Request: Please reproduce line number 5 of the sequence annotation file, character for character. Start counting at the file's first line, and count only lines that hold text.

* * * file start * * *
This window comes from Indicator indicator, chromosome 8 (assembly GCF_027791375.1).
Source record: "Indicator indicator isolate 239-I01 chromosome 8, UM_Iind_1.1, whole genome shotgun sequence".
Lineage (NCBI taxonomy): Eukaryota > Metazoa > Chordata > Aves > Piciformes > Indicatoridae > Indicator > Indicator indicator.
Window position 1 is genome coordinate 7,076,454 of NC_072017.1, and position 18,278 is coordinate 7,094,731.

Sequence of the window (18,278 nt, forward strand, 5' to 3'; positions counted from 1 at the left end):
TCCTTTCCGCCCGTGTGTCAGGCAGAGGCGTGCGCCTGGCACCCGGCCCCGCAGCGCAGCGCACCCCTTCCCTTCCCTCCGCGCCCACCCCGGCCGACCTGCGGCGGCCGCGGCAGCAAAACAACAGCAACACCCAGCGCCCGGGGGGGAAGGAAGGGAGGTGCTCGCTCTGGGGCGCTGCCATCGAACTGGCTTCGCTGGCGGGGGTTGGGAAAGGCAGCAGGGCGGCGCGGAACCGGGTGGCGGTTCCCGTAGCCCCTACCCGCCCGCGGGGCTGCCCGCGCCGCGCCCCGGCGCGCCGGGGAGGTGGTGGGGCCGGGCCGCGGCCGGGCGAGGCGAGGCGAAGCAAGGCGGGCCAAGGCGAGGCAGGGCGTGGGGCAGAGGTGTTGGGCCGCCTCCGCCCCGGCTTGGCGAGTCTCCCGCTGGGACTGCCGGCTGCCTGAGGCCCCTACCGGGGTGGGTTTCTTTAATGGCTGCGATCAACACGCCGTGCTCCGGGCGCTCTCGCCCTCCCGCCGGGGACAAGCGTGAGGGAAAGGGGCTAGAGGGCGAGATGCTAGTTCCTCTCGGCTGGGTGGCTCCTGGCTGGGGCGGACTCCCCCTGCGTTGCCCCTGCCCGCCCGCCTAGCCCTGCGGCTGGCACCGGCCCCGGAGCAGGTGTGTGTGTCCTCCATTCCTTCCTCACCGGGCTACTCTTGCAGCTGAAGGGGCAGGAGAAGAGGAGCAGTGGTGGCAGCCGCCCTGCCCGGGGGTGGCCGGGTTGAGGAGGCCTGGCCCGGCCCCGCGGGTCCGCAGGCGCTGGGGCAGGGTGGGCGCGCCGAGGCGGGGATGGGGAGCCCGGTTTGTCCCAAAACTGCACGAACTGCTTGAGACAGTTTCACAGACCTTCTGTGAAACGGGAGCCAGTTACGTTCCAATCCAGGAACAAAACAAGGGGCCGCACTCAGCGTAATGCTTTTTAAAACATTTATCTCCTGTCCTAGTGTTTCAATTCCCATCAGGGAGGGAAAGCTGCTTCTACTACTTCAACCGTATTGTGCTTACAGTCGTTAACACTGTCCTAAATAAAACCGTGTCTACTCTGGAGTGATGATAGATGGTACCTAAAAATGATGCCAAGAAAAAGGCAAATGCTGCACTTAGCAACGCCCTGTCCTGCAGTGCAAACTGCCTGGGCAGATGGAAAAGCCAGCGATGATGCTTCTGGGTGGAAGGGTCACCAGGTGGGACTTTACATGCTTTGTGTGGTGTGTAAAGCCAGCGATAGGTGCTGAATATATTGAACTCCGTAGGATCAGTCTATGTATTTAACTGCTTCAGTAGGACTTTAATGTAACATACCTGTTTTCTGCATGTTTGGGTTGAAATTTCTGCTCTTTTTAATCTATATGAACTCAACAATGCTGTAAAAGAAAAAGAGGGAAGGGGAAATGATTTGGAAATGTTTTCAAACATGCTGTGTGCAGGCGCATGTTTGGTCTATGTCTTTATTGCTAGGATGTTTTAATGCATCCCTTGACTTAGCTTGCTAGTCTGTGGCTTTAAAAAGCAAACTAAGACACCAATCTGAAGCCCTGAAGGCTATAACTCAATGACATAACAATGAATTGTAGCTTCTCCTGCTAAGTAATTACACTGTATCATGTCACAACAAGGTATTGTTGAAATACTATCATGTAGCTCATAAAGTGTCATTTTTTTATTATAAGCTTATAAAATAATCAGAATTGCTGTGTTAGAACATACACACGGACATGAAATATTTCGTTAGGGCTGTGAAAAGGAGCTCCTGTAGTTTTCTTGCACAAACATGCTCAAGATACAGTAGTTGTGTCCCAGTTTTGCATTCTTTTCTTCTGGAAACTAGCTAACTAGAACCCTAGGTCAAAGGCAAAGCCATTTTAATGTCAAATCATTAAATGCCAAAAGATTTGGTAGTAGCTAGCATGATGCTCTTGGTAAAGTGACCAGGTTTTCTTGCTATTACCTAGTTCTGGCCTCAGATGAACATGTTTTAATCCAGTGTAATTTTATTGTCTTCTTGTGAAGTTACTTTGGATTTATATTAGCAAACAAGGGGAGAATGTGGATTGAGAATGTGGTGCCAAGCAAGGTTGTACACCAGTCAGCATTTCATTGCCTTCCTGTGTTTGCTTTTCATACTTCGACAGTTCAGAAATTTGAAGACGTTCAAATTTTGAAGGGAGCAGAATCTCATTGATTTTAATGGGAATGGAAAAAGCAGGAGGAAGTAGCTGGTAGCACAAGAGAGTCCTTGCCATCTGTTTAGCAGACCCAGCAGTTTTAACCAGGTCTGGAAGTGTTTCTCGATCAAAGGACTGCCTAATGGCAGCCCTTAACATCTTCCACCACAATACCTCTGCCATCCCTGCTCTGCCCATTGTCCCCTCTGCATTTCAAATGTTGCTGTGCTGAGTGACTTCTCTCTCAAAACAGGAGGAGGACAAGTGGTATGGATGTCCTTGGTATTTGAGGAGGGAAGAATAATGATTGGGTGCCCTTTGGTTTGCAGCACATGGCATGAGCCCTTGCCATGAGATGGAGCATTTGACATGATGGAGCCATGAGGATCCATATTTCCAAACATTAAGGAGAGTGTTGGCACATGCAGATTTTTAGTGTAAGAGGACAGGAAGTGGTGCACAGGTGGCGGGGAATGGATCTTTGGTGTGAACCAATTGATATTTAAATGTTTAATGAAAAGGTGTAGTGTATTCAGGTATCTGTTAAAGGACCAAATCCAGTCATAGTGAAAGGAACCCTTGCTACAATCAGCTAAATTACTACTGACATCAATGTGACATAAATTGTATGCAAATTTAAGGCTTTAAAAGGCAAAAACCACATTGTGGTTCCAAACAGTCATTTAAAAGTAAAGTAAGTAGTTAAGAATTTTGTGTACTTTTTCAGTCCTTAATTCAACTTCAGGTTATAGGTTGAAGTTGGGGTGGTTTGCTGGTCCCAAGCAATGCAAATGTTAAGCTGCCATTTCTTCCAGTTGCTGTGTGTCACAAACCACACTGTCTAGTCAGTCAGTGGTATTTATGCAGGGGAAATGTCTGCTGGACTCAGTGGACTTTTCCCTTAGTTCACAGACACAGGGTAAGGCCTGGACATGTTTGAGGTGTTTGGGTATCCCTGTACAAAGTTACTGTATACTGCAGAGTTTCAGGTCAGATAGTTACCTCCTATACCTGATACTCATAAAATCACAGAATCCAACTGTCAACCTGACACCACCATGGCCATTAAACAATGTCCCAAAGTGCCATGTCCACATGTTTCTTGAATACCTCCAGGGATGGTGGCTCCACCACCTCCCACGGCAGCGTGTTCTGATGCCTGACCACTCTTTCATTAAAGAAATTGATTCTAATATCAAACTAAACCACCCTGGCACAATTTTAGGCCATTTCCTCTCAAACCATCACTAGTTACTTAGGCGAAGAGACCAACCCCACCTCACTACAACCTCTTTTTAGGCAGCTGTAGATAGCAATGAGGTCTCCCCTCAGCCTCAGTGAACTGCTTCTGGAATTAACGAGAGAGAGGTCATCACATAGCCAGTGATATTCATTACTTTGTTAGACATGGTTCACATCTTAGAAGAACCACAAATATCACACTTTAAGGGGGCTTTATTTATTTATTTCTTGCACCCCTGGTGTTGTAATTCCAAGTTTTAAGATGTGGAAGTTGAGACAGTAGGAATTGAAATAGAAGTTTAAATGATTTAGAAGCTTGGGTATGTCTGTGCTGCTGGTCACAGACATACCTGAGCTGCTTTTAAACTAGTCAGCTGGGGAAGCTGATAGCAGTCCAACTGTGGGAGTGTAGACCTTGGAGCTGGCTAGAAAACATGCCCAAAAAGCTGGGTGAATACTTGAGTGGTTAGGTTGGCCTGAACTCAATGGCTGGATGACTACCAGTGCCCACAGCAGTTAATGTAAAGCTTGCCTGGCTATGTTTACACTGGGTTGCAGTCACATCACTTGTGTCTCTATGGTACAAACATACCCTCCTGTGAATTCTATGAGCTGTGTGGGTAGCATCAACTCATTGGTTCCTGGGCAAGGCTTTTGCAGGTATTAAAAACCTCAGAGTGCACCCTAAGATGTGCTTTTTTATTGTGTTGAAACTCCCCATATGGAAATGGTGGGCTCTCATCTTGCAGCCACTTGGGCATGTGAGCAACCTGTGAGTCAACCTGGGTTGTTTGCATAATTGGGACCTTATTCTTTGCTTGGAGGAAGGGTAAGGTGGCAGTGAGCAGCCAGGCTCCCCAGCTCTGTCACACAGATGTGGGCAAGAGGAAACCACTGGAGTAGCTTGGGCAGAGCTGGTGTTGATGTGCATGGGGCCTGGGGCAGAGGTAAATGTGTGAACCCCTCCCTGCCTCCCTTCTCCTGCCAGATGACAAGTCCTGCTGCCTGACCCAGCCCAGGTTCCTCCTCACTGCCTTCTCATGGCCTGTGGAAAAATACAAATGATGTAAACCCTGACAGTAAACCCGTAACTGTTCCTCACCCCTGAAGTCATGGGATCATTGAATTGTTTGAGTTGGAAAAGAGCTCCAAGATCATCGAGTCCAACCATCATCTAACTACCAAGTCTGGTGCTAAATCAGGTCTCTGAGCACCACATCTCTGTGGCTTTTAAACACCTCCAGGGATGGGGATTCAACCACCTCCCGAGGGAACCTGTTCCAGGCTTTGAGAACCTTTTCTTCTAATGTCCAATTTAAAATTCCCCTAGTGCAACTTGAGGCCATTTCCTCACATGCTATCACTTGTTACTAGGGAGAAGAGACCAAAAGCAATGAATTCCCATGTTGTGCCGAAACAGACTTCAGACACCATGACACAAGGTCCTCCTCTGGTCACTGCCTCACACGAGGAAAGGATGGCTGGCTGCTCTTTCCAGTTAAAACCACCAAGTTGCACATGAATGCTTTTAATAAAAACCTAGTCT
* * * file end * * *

Sequence of the window (18,278 nt, forward strand, 5' to 3'; positions counted from 1 at the left end):